# PER-SERVICE ELEMENTARY TEACHERS' SITUATIONAL STRATEGIES IN DIVISION

# PER-SERVICE ELEMENTARY TEACHERS' SITUATIONAL STRATEGIES IN DIVISION

Anu Laine, University of Helsinki; Sinikka Huhtala,
Helsinki City College of Social

and Health Care; Raimo Kaasila, University of Lapland; Markku S. Hannula,

University of Turku & Erkki Pehkonen, University of Helsinki

Here we will present some preliminary results of our research project on
pre-service

primary teachers’ views of mathematics (the project financed by the Academy of

Finland; project #8201695). We have collected survey data of 269 pre -service

primary teachers in the beginning of their mathematics studies . Here we will

concentrate on teacher students’ understanding of division. Division is an
essential

arithmetical operation , and there are many misconceptions connected to it. These

might be: “You must always divide the bigger number by the smaller one” (e.g.
Hart,

1981) or “You can operate with the digits independently: 84÷14=81 because 8÷1=8

and 4÷4=1” (Anghileri, Beishuizen & van Putten, 2002).

Understanding of division with decimal numbers was measured by task 16.8÷2.4.

About half of the students (51 %) could do the calculation . Students used
different

approaches in solving the problem . Using quotitive division and “trial and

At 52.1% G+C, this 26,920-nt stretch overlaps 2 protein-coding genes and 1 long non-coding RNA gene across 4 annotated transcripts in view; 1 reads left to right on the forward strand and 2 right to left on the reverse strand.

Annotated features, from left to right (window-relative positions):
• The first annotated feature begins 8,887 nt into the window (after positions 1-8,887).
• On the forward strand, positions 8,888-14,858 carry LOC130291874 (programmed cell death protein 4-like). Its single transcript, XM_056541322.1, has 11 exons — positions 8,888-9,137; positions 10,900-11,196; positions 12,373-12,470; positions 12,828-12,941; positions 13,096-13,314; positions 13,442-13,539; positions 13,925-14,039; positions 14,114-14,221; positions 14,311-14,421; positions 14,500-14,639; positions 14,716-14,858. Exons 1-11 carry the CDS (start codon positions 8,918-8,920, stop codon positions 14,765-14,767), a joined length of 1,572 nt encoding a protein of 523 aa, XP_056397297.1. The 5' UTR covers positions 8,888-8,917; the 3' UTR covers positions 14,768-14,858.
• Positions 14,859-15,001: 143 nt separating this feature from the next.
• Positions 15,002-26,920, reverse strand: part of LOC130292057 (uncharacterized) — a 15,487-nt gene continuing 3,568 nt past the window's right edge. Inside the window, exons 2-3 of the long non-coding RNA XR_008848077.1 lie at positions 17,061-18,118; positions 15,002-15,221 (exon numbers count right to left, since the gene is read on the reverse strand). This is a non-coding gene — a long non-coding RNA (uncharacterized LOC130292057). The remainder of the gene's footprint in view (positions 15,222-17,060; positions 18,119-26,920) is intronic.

error” or

“ repeated addition ” had usually led to the right answer. “Operating with the
digits

independently” had caused the most common wrong answer 8.2 and “dividing in

half” led to answer 8.4.

Task “Solve 7÷12 by using long division algorithm” measured among other things,

whether students divided the numbers in right order . 16 % of students divided 12
by

7. In task “Write a word problem to task 6 ÷ 24 and solve it” students seemed to
be

able to write a word problem little better than to calculate the task . The most
common

wrong answer was 4. Another usual answer was 0.4. Although tasks 7÷12 and 6÷24

were much alike students solutions varied . Situational strategies in solving
division

tasks seem to depend at least on numbers , problem structure and different
concrete

situations (cf. De Corte & Verschaffel, 1996).

Our data suggest that mathematical understanding that students have in division
is

inadequate for teaching division for understanding. During teacher education it
is also

important that elementary teacher students become conscious of the difficulty of

division and of the different misconceptions people have in division so that
they can

better teach division for their pupils.

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